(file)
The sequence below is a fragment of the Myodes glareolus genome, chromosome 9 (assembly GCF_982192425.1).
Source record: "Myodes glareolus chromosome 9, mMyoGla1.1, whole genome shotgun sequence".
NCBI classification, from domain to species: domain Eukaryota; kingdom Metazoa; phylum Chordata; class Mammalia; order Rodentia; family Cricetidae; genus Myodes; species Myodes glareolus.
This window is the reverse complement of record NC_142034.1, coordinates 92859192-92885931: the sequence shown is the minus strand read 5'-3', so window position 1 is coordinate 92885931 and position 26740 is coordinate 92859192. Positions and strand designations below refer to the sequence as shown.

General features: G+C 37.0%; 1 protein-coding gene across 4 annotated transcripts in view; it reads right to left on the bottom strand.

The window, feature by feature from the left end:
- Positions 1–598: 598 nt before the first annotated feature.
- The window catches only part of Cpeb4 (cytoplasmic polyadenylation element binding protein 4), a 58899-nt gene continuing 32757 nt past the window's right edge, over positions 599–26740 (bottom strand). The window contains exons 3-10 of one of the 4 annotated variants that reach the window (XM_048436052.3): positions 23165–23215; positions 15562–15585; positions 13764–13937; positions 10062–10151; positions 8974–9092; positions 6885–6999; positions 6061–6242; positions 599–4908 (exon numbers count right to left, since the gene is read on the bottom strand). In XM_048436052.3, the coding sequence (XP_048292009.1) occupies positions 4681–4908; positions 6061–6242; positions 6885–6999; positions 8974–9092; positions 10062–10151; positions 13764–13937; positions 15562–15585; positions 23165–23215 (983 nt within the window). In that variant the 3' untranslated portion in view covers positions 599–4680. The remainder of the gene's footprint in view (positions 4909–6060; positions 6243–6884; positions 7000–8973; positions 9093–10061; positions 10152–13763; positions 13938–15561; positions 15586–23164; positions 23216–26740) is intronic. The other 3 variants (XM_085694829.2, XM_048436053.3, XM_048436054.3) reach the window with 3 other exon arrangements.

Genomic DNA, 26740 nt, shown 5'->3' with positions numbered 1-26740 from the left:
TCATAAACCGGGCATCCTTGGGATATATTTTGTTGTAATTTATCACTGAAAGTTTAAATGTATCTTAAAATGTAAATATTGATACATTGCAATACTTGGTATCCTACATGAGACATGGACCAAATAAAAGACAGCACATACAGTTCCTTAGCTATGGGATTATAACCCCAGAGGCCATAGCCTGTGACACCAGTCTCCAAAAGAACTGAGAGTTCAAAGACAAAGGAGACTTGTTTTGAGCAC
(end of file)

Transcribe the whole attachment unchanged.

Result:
The sequence below is a fragment of the Myodes glareolus genome, chromosome 9 (assembly GCF_982192425.1).
Source record: "Myodes glareolus chromosome 9, mMyoGla1.1, whole genome shotgun sequence".
NCBI classification, from domain to species: domain Eukaryota; kingdom Metazoa; phylum Chordata; class Mammalia; order Rodentia; family Cricetidae; genus Myodes; species Myodes glareolus.
This window is the reverse complement of record NC_142034.1, coordinates 92859192-92885931: the sequence shown is the minus strand read 5'-3', so window position 1 is coordinate 92885931 and position 26740 is coordinate 92859192. Positions and strand designations below refer to the sequence as shown.

General features: G+C 37.0%; 1 protein-coding gene across 4 annotated transcripts in view; it reads right to left on the bottom strand.

The window, feature by feature from the left end:
- Positions 1–598: 598 nt before the first annotated feature.
- The window catches only part of Cpeb4 (cytoplasmic polyadenylation element binding protein 4), a 58899-nt gene continuing 32757 nt past the window's right edge, over positions 599–26740 (bottom strand). The window contains exons 3-10 of one of the 4 annotated variants that reach the window (XM_048436052.3): positions 23165–23215; positions 15562–15585; positions 13764–13937; positions 10062–10151; positions 8974–9092; positions 6885–6999; positions 6061–6242; positions 599–4908 (exon numbers count right to left, since the gene is read on the bottom strand). In XM_048436052.3, the coding sequence (XP_048292009.1) occupies positions 4681–4908; positions 6061–6242; positions 6885–6999; positions 8974–9092; positions 10062–10151; positions 13764–13937; positions 15562–15585; positions 23165–23215 (983 nt within the window). In that variant the 3' untranslated portion in view covers positions 599–4680. The remainder of the gene's footprint in view (positions 4909–6060; positions 6243–6884; positions 7000–8973; positions 9093–10061; positions 10152–13763; positions 13938–15561; positions 15586–23164; positions 23216–26740) is intronic. The other 3 variants (XM_085694829.2, XM_048436053.3, XM_048436054.3) reach the window with 3 other exon arrangements.

Genomic DNA, 26740 nt, shown 5'->3' with positions numbered 1-26740 from the left:
TCATAAACCGGGCATCCTTGGGATATATTTTGTTGTAATTTATCACTGAAAGTTTAAATGTATCTTAAAATGTAAATATTGATACATTGCAATACTTGGTATCCTACATGAGACATGGACCAAATAAAAGACAGCACATACAGTTCCTTAGCTATGGGATTATAACCCCAGAGGCCATAGCCTGTGACACCAGTCTCCAAAAGAACTGAGAGTTCAAAGACAAAGGAGACTTGTTTTGAGCAC